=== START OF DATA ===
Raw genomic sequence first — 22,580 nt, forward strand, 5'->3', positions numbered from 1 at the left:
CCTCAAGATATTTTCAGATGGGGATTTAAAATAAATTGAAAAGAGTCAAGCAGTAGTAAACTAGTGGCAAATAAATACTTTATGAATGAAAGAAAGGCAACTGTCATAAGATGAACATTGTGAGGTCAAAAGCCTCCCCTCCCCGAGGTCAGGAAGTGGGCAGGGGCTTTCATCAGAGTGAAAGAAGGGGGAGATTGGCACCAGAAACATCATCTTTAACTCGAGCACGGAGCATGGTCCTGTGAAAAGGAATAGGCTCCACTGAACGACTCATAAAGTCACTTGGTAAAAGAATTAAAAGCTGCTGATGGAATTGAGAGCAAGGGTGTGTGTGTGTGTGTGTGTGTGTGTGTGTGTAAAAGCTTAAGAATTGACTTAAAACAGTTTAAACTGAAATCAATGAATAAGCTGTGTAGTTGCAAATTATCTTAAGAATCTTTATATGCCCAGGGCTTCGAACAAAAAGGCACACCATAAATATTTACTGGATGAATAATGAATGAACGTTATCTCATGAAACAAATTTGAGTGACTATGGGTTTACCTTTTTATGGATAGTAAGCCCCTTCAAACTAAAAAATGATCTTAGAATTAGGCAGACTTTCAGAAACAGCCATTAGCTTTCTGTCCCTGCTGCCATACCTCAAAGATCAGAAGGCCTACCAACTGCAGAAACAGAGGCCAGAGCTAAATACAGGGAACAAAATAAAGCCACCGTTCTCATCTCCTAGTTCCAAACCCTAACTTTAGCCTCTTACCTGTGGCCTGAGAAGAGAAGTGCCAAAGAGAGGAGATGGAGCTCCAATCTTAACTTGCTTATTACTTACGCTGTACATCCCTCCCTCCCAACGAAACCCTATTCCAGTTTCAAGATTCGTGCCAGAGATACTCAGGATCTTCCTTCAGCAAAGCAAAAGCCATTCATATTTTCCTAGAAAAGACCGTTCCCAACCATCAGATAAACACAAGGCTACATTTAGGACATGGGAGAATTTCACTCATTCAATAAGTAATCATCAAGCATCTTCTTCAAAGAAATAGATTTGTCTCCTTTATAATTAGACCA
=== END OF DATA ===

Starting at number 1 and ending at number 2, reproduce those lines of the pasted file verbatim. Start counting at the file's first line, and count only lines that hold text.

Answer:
Raw genomic sequence first — 22,580 nt, forward strand, 5'->3', positions numbered from 1 at the left:
CCTCAAGATATTTTCAGATGGGGATTTAAAATAAATTGAAAAGAGTCAAGCAGTAGTAAACTAGTGGCAAATAAATACTTTATGAATGAAAGAAAGGCAACTGTCATAAGATGAACATTGTGAGGTCAAAAGCCTCCCCTCCCCGAGGTCAGGAAGTGGGCAGGGGCTTTCATCAGAGTGAAAGAAGGGGGAGATTGGCACCAGAAACATCATCTTTAACTCGAGCACGGAGCATGGTCCTGTGAAAAGGAATAGGCTCCACTGAACGACTCATAAAGTCACTTGGTAAAAGAATTAAAAGCTGCTGATGGAATTGAGAGCAAGGGTGTGTGTGTGTGTGTGTGTGTGTGTGTGTGTAAAAGCTTAAGAATTGACTTAAAACAGTTTAAACTGAAATCAATGAATAAGCTGTGTAGTTGCAAATTATCTTAAGAATCTTTATATGCCCAGGGCTTCGAACAAAAAGGCACACCATAAATATTTACTGGATGAATAATGAATGAACGTTATCTCATGAAACAAATTTGAGTGACTATGGGTTTACCTTTTTATGGATAGTAAGCCCCTTCAAACTAAAAAATGATCTTAGAATTAGGCAGACTTTCAGAAACAGCCATTAGCTTTCTGTCCCTGCTGCCATACCTCAAAGATCAGAAGGCCTACCAACTGCAGAAACAGAGGCCAGAGCTAAATACAGGGAACAAAATAAAGCCACCGTTCTCATCTCCTAGTTCCAAACCCTAACTTTAGCCTCTTACCTGTGGCCTGAGAAGAGAAGTGCCAAAGAGAGGAGATGGAGCTCCAATCTTAACTTGCTTATTACTTACGCTGTACATCCCTCCCTCCCAACGAAACCCTATTCCAGTTTCAAGATTCGTGCCAGAGATACTCAGGATCTTCCTTCAGCAAAGCAAAAGCCATTCATATTTTCCTAGAAAAGACCGTTCCCAACCATCAGATAAACACAAGGCTACATTTAGGACATGGGAGAATTTCACTCATTCAATAAGTAATCATCAAGCATCTTCTTCAAAGAAATAGATTTGTCTCCTTTATAATTAGACCA